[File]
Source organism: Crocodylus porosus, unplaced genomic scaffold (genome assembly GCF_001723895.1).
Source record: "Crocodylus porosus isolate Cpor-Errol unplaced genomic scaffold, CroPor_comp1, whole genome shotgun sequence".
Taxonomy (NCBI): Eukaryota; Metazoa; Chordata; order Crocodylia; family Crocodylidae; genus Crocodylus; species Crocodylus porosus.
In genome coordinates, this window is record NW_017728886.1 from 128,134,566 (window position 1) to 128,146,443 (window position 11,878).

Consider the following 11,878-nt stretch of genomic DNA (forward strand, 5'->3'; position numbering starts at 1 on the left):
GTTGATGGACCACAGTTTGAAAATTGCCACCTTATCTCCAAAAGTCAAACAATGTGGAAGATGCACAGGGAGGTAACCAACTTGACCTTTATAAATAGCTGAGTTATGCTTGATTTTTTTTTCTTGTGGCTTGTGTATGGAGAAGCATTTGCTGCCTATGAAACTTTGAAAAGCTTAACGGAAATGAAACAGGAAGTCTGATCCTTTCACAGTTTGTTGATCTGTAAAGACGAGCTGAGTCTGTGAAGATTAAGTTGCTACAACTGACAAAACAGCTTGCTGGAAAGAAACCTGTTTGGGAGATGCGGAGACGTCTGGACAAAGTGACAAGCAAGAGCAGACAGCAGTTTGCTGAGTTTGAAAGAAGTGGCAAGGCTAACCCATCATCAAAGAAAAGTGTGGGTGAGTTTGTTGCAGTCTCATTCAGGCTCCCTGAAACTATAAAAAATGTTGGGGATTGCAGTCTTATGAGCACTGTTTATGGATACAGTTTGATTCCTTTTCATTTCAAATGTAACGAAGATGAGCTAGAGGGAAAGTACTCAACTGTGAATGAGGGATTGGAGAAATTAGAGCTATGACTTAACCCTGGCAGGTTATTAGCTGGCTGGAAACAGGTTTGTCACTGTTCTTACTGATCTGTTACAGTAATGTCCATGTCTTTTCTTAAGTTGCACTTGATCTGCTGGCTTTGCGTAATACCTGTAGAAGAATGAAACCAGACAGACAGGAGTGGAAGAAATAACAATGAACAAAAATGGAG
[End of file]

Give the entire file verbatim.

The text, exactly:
Source organism: Crocodylus porosus, unplaced genomic scaffold (genome assembly GCF_001723895.1).
Source record: "Crocodylus porosus isolate Cpor-Errol unplaced genomic scaffold, CroPor_comp1, whole genome shotgun sequence".
Taxonomy (NCBI): Eukaryota; Metazoa; Chordata; order Crocodylia; family Crocodylidae; genus Crocodylus; species Crocodylus porosus.
In genome coordinates, this window is record NW_017728886.1 from 128,134,566 (window position 1) to 128,146,443 (window position 11,878).

Consider the following 11,878-nt stretch of genomic DNA (forward strand, 5'->3'; position numbering starts at 1 on the left):
GTTGATGGACCACAGTTTGAAAATTGCCACCTTATCTCCAAAAGTCAAACAATGTGGAAGATGCACAGGGAGGTAACCAACTTGACCTTTATAAATAGCTGAGTTATGCTTGATTTTTTTTTCTTGTGGCTTGTGTATGGAGAAGCATTTGCTGCCTATGAAACTTTGAAAAGCTTAACGGAAATGAAACAGGAAGTCTGATCCTTTCACAGTTTGTTGATCTGTAAAGACGAGCTGAGTCTGTGAAGATTAAGTTGCTACAACTGACAAAACAGCTTGCTGGAAAGAAACCTGTTTGGGAGATGCGGAGACGTCTGGACAAAGTGACAAGCAAGAGCAGACAGCAGTTTGCTGAGTTTGAAAGAAGTGGCAAGGCTAACCCATCATCAAAGAAAAGTGTGGGTGAGTTTGTTGCAGTCTCATTCAGGCTCCCTGAAACTATAAAAAATGTTGGGGATTGCAGTCTTATGAGCACTGTTTATGGATACAGTTTGATTCCTTTTCATTTCAAATGTAACGAAGATGAGCTAGAGGGAAAGTACTCAACTGTGAATGAGGGATTGGAGAAATTAGAGCTATGACTTAACCCTGGCAGGTTATTAGCTGGCTGGAAACAGGTTTGTCACTGTTCTTACTGATCTGTTACAGTAATGTCCATGTCTTTTCTTAAGTTGCACTTGATCTGCTGGCTTTGCGTAATACCTGTAGAAGAATGAAACCAGACAGACAGGAGTGGAAGAAATAACAATGAACAAAAATGGAG